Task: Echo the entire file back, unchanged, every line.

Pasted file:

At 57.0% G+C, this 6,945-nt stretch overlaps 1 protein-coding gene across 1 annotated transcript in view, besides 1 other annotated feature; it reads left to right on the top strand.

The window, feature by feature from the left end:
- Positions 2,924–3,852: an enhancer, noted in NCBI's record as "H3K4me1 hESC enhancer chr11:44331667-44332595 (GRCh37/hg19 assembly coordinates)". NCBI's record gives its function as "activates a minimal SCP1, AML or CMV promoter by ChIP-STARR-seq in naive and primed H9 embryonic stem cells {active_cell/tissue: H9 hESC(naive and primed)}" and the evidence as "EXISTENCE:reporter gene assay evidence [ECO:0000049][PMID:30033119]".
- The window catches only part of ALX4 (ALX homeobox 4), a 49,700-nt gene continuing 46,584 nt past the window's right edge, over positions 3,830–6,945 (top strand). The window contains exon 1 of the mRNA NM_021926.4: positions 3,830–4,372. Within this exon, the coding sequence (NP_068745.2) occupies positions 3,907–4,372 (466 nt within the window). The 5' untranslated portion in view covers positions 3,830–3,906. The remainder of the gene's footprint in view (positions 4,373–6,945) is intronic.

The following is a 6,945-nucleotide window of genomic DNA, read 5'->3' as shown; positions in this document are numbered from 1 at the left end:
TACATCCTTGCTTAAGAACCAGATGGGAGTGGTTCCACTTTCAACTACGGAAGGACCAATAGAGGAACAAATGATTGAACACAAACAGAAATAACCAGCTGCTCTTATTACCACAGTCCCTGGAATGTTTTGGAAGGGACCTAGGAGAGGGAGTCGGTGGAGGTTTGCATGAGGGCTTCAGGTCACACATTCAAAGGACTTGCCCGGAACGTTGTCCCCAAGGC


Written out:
At 57.0% G+C, this 6,945-nt stretch overlaps 1 protein-coding gene across 1 annotated transcript in view, besides 1 other annotated feature; it reads left to right on the top strand.

The window, feature by feature from the left end:
- Positions 2,924–3,852: an enhancer, noted in NCBI's record as "H3K4me1 hESC enhancer chr11:44331667-44332595 (GRCh37/hg19 assembly coordinates)". NCBI's record gives its function as "activates a minimal SCP1, AML or CMV promoter by ChIP-STARR-seq in naive and primed H9 embryonic stem cells {active_cell/tissue: H9 hESC(naive and primed)}" and the evidence as "EXISTENCE:reporter gene assay evidence [ECO:0000049][PMID:30033119]".
- The window catches only part of ALX4 (ALX homeobox 4), a 49,700-nt gene continuing 46,584 nt past the window's right edge, over positions 3,830–6,945 (top strand). The window contains exon 1 of the mRNA NM_021926.4: positions 3,830–4,372. Within this exon, the coding sequence (NP_068745.2) occupies positions 3,907–4,372 (466 nt within the window). The 5' untranslated portion in view covers positions 3,830–3,906. The remainder of the gene's footprint in view (positions 4,373–6,945) is intronic.

The following is a 6,945-nucleotide window of genomic DNA, read 5'->3' as shown; positions in this document are numbered from 1 at the left end:
TACATCCTTGCTTAAGAACCAGATGGGAGTGGTTCCACTTTCAACTACGGAAGGACCAATAGAGGAACAAATGATTGAACACAAACAGAAATAACCAGCTGCTCTTATTACCACAGTCCCTGGAATGTTTTGGAAGGGACCTAGGAGAGGGAGTCGGTGGAGGTTTGCATGAGGGCTTCAGGTCACACATTCAAAGGACTTGCCCGGAACGTTGTCCCCAAGGC